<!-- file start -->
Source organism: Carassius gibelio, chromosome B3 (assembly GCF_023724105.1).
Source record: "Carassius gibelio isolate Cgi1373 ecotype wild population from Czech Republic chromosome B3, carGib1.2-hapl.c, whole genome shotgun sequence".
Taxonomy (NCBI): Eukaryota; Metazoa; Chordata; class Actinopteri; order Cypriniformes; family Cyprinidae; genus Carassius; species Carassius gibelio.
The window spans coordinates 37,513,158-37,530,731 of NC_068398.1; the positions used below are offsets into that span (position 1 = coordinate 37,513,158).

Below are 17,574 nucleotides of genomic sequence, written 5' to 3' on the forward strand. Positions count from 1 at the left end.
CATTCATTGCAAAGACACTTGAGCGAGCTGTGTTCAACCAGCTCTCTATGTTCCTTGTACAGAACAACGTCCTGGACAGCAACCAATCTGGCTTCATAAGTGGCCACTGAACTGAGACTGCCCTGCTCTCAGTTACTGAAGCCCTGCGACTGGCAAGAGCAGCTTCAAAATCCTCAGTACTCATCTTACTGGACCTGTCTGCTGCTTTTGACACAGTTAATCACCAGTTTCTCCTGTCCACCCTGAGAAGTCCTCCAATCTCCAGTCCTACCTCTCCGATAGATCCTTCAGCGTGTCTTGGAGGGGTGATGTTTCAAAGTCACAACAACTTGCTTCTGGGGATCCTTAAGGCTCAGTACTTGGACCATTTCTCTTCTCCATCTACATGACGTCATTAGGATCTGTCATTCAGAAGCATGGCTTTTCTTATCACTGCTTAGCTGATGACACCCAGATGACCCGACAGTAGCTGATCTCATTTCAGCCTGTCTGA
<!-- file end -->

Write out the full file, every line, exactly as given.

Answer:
Source organism: Carassius gibelio, chromosome B3 (assembly GCF_023724105.1).
Source record: "Carassius gibelio isolate Cgi1373 ecotype wild population from Czech Republic chromosome B3, carGib1.2-hapl.c, whole genome shotgun sequence".
Taxonomy (NCBI): Eukaryota; Metazoa; Chordata; class Actinopteri; order Cypriniformes; family Cyprinidae; genus Carassius; species Carassius gibelio.
The window spans coordinates 37,513,158-37,530,731 of NC_068398.1; the positions used below are offsets into that span (position 1 = coordinate 37,513,158).

Below are 17,574 nucleotides of genomic sequence, written 5' to 3' on the forward strand. Positions count from 1 at the left end.
CATTCATTGCAAAGACACTTGAGCGAGCTGTGTTCAACCAGCTCTCTATGTTCCTTGTACAGAACAACGTCCTGGACAGCAACCAATCTGGCTTCATAAGTGGCCACTGAACTGAGACTGCCCTGCTCTCAGTTACTGAAGCCCTGCGACTGGCAAGAGCAGCTTCAAAATCCTCAGTACTCATCTTACTGGACCTGTCTGCTGCTTTTGACACAGTTAATCACCAGTTTCTCCTGTCCACCCTGAGAAGTCCTCCAATCTCCAGTCCTACCTCTCCGATAGATCCTTCAGCGTGTCTTGGAGGGGTGATGTTTCAAAGTCACAACAACTTGCTTCTGGGGATCCTTAAGGCTCAGTACTTGGACCATTTCTCTTCTCCATCTACATGACGTCATTAGGATCTGTCATTCAGAAGCATGGCTTTTCTTATCACTGCTTAGCTGATGACACCCAGATGACCCGACAGTAGCTGATCTCATTTCAGCCTGTCTGA